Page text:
Jump to content

What size stripers are you catching?

Rate this topic


Recommended Posts

9 hours ago, MikeFlyGuy said:

History repeats  itself - the collapse in the 80's. 

 

 

Eerily similar for folks who lived thru that. The early to mid 80s went from very few baby bass to virtually no bass at all. I don't think we are close to the latter stage yet, but I still see some parallels.

Pfantum Pfishah

Link to comment
Share on other sites

1 hour ago, JimKu said:

 

 

1 hour ago, JimKu said:

Why do you want to catch smaller bass? 24 to 30” bass are lot more fun in my opinion. 
hope we’re not heading for a collapse

 

i haven’t been out yesterday for stripers. Any day now. 

Because smaller bass grow up to be bigger bass.  

Does anyone know where the love of God goes when the waves turn the minutes to hours?

Link to comment
Share on other sites

46 mins ago, zak-striper said:

 

A lot of smaller bass means there have been good spawning years in the recent past.

Exactly why I would not expect to see much in the way of micros.

 

The last few years have had below average hatch results.

Link to comment
Share on other sites

8 hours ago, JimKu said:

Why do you want to catch smaller bass? 24 to 30” bass are lot more fun in my opinion. 
hope we’re not heading for a collapse

 

i haven’t been out yesterday for stripers. Any day now. 

Because if they're not catching smaller bass, that absence of small fish today will mean even fewer larger fish in a few years.

"I have always believed that outdoor writers who come out against fish and wildlife conservation are in the wrong business. To me, it makes as much sense golf writers coming out against grass.."  --  Ted Williams

Link to comment
Share on other sites

The last five years--2019-2023--represent the worst consecutive five years of recruitment in the Maryland portion of the Chesapeake Bay--even during the collapse of the late 1970s and early 1980s, no five-year average fell as low.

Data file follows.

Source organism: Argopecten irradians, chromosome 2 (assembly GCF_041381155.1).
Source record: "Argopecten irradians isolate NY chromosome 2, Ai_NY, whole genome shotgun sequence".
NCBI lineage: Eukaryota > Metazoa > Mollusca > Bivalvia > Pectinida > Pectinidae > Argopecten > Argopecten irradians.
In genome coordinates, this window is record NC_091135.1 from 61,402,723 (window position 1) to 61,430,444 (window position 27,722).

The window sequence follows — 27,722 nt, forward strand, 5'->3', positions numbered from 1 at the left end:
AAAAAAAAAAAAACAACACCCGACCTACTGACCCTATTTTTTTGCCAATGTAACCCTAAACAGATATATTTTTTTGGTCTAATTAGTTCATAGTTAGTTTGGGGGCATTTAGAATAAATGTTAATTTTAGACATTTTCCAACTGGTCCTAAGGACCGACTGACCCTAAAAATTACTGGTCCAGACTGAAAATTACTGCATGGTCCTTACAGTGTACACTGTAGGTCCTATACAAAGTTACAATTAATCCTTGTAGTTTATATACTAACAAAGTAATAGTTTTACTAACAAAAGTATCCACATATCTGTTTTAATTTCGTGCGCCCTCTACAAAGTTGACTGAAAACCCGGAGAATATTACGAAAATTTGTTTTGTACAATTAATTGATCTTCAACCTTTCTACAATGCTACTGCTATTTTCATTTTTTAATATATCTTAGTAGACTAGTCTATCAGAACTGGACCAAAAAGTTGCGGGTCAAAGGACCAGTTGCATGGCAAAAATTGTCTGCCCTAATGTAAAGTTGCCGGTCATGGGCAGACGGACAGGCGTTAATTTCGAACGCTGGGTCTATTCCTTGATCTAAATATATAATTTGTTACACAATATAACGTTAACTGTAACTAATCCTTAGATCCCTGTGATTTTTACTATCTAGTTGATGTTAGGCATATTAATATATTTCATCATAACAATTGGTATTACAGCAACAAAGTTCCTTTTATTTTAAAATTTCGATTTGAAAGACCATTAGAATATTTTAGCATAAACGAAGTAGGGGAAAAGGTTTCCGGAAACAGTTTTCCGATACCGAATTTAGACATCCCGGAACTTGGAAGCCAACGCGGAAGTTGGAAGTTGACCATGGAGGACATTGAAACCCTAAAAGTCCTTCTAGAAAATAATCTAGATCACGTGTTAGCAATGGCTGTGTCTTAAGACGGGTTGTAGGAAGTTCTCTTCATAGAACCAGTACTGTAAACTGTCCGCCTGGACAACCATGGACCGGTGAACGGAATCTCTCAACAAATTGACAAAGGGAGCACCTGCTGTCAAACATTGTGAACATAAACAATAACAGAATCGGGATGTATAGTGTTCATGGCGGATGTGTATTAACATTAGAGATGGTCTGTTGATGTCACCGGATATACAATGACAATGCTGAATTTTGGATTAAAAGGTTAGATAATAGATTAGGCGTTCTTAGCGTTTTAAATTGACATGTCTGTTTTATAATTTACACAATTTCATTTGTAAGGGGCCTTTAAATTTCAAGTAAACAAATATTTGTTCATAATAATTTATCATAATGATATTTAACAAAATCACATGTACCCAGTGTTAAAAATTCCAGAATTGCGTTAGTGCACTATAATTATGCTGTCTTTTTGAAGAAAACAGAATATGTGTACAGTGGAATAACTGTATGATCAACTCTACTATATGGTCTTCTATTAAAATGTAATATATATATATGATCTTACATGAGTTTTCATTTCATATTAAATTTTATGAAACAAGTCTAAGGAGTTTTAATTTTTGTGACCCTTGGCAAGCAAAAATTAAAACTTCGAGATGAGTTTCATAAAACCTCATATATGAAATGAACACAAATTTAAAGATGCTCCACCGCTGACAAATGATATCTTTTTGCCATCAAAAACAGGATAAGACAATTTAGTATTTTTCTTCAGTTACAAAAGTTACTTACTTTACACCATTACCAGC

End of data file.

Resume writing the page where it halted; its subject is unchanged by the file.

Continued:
At the same time, the juvenile abundance index in the Virginia portion of the Chesapeake Bay and the Delaware River were in the bottom 25% of their respective time series in the period 2021-2023.

 

The last three years on the Hudson River were a little better, with 2022 above average and 2021 below average, and 2023 the worst since 1985.

 

The bottom line is that we're looking at a good-sized hole in the size structure of the stock, that we'll be feeling for quite a few years into the future.

 

Fortunately, conditions look favorable for a strong Maryland spawn this year.  We'll know in October whether it happened.

"I have always believed that outdoor writers who come out against fish and wildlife conservation are in the wrong business. To me, it makes as much sense golf writers coming out against grass.."  --  Ted Williams

Link to comment
Share on other sites

Create an account or sign in to comment

You need to register here in order to participate.

Create an account

Sign up for a new account in our community. It's easy!

Register a new account

Sign in

Already have an account? Sign in here.

Sign In Now


×
×
  • Create New...